When Dick Wolf’s Chicago-based NBC shows return next week, a dramatic crossover story will connect characters from “Chicago Fire,” “Chicago Med” and “Chicago P.D.”
“Fire,” executive produced by Dick Wolf, the man behind the “Law & Order” franchise, follows firefighters and paramedics at the firehouse of Engine 51. The show quickly became a hit when it premiered in 2012.
“It doesn’t matter where I go now because ‘Chicago Fire’ is in almost every single country in the world, said series star Eamonn Walker during an October press event celebrating the franchise. “And so most people go, ‘Hey Chief!,’ wherever I go.”
“Chicago Fire” currently ranks as NBC’s second highest rated series behind “This Is Us.” It spawned “Chicago P.D.” and “Chicago Med,” and a third spin-off, “Chicago Justice,” will launch in early 2017.
The “Fire” cast celebrated the show’s 100th episode in December with a show appropriately titled “One Hundred.” Walker said he’s “very, very proud” of the crossover shows, and noted “the precedent that was set with this cast and crew.”
“The formula that they created — that we put out — they repeated and now created a world (and) therefore created American television history. How can you not be proud to be a part of that? I don’t know where it’s going to end up, but I’m really glad that we’re doing ‘Fire’ cause I’m honored to play a firefighter because I know the job that they do.”
Walker’s ‘Fire’ co-stars joined him during NBC’s Chicago Day, where we asked Kara Killmer and Monica Raymund if their character research revealed any true-life stories about sexism in the profession.
“It’s a topic that’s often talked about here in Chicago, and all of the cities I’m sure it’s talked about,” Raymund said. “We have heard stories and accounts from women who are female Firefighters/Paramedics about some sexism that they have experienced and it’s an ongoing challenge and ongoing fight for them. We’ve also heard different perspectives of people manipulating the system. I think it’s something that has a lot more growth to go, and a lot more work needs to be done to fight for equality between male and females in the Chicago Fire Department,” she explained.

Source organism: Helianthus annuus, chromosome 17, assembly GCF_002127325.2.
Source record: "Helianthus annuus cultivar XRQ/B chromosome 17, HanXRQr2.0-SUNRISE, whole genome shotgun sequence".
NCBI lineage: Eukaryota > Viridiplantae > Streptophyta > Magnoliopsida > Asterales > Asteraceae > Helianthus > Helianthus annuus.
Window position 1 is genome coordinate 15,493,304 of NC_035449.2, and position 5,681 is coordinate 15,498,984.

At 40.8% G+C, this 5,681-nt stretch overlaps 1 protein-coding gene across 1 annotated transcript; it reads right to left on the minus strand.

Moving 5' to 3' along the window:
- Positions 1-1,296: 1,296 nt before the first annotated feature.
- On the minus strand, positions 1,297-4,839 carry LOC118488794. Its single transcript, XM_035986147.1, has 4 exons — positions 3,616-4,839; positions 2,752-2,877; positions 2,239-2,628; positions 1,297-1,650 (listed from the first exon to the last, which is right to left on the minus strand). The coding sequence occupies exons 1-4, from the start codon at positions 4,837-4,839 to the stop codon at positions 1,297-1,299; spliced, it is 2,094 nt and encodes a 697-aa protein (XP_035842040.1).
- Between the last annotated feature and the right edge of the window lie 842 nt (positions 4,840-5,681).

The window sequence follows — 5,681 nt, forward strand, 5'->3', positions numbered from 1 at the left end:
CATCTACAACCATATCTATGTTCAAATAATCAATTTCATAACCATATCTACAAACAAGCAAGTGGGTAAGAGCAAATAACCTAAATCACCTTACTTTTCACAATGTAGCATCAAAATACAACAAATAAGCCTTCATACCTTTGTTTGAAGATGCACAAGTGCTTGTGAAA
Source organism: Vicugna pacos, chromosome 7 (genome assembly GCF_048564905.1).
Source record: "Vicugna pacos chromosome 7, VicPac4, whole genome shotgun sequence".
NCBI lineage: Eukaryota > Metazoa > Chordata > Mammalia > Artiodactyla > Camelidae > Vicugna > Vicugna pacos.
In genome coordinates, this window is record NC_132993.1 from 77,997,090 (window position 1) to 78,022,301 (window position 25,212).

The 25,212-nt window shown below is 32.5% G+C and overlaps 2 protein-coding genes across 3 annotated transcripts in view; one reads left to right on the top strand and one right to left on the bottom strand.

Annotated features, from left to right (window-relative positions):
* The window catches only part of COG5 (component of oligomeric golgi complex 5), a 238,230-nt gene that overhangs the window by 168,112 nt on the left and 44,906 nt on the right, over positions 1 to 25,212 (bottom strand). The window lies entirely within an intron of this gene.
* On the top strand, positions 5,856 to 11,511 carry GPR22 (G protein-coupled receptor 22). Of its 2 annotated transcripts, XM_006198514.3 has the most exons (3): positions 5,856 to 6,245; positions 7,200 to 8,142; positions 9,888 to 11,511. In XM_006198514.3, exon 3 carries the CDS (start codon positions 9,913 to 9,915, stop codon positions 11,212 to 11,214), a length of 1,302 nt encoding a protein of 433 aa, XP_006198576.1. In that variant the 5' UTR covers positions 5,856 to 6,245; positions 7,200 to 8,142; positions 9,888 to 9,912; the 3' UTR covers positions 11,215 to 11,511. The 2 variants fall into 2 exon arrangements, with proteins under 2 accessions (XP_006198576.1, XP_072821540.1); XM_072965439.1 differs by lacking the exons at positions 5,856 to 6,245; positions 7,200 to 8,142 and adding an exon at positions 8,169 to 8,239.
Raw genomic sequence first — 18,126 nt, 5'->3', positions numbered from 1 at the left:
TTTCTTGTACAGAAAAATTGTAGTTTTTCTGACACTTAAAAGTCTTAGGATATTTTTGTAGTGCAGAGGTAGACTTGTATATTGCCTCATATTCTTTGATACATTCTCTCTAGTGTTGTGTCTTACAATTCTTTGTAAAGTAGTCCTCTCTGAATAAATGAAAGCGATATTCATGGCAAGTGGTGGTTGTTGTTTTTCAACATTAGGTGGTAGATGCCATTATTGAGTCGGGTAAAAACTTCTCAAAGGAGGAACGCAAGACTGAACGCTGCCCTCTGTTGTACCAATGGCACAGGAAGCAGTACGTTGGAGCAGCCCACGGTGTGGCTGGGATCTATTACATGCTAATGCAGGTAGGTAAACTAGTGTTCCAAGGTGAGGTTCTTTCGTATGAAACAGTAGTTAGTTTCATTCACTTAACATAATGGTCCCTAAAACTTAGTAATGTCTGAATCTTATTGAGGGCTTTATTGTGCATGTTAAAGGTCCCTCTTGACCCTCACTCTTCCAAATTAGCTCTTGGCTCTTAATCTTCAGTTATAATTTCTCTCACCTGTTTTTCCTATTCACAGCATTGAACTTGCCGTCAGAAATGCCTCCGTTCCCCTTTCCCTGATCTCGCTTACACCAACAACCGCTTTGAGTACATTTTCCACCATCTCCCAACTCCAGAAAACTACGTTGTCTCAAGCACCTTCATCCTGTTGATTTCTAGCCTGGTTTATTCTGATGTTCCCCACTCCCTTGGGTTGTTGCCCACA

“When you watch “Chicago Fire” you’re watching a family of people who happen to be firefighters, and that’s what’s great about it,” said Walker. “Our alchemy and relationship as a family is what you get and hopefully you get invested in our lives and the people who are connected to us.”
Walker plays Chief Wallace Boden on the series, a long-time veteran of the CFD who is extremely protective of the men and women who serve under him, even putting his career on the line several times.
“I know I’m very different to Boden (and) Boden is basically Steve Chikerotis, who’s a fireman’s fireman,” he said.
Chikerotis was a 35-year member of the Chicago Fire Department, where he served as a deputy district chief. Now he’s a consultant on the series and Walker describes him as the template for his character.
“I try to make all my characters completely different,” Walker told EUR/Electronic Urban Report during NBC Chicago Day. “So when I started Boden, I knew what they had on page in terms of their broad-stroke notes, but when I went to the Chicago Academy with Steve Chikerotis, I was looking around for someone or something to click, and I met a bunch of characters. We’ve all met firefighters, mostly what they give you is, ‘Hey, I’m a jolly guy!’ So trying to get the real stuff out of a firefighter is like trying to get blood out of a stone. All their real true emotions they cover, and so I knew I had to dig deeper.”
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SOURCE: EUR Web – Ny Magee